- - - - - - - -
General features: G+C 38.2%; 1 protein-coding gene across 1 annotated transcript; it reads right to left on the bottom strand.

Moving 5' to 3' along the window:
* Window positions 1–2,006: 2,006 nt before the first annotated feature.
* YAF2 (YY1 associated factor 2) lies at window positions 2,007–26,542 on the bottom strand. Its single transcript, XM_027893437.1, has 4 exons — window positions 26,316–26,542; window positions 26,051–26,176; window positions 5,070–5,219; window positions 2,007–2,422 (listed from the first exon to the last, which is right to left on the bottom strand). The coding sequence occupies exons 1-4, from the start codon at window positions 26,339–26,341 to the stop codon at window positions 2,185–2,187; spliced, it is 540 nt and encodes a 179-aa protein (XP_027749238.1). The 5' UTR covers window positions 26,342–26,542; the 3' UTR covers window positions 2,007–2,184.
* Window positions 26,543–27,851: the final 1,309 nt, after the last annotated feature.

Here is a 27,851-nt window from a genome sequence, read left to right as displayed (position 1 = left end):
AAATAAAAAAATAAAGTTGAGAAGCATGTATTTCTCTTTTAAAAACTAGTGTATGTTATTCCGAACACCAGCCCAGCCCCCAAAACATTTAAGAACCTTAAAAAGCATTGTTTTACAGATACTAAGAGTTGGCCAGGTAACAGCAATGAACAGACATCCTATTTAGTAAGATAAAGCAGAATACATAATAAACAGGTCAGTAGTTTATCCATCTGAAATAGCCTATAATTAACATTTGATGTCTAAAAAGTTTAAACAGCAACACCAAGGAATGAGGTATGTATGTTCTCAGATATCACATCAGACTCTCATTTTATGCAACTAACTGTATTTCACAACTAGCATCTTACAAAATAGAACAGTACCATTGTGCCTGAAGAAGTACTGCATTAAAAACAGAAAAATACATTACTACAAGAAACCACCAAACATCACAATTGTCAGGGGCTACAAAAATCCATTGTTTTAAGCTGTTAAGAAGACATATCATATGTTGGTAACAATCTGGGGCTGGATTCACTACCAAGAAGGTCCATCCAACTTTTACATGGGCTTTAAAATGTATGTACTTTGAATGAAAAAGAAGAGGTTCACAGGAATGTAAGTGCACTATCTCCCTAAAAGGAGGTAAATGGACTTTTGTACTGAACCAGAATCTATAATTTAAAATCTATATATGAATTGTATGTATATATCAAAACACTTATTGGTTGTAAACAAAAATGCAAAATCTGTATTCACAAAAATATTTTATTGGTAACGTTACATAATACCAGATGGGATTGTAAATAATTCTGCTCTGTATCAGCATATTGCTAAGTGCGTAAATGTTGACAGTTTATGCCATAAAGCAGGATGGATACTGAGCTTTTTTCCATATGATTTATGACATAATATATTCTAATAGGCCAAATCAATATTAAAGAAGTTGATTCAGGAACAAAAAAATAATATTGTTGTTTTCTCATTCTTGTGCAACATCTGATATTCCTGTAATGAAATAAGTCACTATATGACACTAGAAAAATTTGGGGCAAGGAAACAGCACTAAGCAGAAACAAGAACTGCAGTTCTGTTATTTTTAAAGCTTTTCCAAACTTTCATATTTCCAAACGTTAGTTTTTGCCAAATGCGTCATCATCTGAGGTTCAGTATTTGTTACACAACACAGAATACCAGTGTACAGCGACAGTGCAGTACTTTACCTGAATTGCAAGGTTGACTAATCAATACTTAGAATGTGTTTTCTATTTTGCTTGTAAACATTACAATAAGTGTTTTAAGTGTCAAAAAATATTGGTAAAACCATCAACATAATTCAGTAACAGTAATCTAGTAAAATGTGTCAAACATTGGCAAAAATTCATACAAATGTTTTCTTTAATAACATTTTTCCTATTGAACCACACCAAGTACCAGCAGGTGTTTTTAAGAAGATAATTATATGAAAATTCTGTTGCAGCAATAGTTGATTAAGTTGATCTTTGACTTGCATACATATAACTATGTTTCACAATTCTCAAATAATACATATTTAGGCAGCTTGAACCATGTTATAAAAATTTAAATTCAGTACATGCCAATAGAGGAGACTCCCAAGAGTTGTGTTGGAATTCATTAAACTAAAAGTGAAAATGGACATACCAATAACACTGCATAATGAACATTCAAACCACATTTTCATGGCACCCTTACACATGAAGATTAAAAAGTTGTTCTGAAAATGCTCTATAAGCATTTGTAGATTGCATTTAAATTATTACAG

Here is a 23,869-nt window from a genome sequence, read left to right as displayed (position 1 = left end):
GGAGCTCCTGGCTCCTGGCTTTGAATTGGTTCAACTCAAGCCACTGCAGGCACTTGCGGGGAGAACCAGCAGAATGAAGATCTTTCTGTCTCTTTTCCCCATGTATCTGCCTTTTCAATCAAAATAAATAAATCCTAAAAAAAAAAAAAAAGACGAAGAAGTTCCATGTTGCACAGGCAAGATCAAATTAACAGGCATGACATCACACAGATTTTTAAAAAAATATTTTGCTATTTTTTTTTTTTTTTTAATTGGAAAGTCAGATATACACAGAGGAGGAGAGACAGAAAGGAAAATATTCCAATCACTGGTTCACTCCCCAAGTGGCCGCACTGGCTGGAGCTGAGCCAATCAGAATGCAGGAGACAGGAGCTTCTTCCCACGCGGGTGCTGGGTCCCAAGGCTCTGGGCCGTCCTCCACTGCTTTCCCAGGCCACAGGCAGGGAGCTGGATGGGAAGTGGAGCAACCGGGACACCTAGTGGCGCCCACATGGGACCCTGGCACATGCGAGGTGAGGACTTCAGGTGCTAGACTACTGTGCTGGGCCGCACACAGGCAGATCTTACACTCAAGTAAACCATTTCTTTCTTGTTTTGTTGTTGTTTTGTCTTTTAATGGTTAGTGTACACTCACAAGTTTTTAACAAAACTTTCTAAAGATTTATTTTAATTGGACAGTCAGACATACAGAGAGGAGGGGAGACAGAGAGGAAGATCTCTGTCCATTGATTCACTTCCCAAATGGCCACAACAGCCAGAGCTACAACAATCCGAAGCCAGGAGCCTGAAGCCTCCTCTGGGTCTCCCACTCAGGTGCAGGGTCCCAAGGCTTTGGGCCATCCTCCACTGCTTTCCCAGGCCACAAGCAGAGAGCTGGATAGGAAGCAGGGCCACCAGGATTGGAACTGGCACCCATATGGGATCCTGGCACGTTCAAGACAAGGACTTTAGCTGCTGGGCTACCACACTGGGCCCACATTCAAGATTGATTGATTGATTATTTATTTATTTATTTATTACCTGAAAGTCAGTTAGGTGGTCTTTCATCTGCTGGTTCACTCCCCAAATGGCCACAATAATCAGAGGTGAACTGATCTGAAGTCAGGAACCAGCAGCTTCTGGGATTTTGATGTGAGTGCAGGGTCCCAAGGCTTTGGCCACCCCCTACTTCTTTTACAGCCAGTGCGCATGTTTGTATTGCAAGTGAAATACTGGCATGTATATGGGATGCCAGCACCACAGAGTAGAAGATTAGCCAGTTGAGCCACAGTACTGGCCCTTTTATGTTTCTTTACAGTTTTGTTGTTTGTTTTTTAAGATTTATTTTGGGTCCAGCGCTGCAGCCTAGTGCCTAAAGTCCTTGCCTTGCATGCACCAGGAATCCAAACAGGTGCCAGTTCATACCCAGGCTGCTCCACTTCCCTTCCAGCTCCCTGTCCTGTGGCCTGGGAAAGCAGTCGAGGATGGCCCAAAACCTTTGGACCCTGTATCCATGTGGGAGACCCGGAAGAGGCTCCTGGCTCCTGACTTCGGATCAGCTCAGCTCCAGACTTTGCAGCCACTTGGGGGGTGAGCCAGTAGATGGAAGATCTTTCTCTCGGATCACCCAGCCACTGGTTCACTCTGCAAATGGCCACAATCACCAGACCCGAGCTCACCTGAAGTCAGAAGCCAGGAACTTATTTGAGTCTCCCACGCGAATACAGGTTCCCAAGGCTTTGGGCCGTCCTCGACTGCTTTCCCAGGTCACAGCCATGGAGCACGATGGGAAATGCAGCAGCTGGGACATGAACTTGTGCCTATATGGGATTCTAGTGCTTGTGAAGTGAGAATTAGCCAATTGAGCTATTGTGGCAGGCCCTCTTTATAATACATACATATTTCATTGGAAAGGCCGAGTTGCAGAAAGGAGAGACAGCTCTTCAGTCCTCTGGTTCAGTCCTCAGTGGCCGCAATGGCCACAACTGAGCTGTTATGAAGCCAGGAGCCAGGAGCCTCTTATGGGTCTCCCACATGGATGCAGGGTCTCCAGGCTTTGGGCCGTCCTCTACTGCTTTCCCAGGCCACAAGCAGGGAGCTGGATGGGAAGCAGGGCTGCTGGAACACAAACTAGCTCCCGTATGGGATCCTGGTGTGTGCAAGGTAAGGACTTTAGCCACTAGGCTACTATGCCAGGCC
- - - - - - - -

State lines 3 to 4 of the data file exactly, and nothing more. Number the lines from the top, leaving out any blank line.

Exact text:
* Window positions 1–2,006: 2,006 nt before the first annotated feature.
* YAF2 (YY1 associated factor 2) lies at window positions 2,007–26,542 on the bottom strand. Its single transcript, XM_027893437.1, has 4 exons — window positions 26,316–26,542; window positions 26,051–26,176; window positions 5,070–5,219; window positions 2,007–2,422 (listed from the first exon to the last, which is right to left on the bottom strand). The coding sequence occupies exons 1-4, from the start codon at window positions 26,339–26,341 to the stop codon at window positions 2,185–2,187; spliced, it is 540 nt and encodes a 179-aa protein (XP_027749238.1). The 5' UTR covers window positions 26,342–26,542; the 3' UTR covers window positions 2,007–2,184.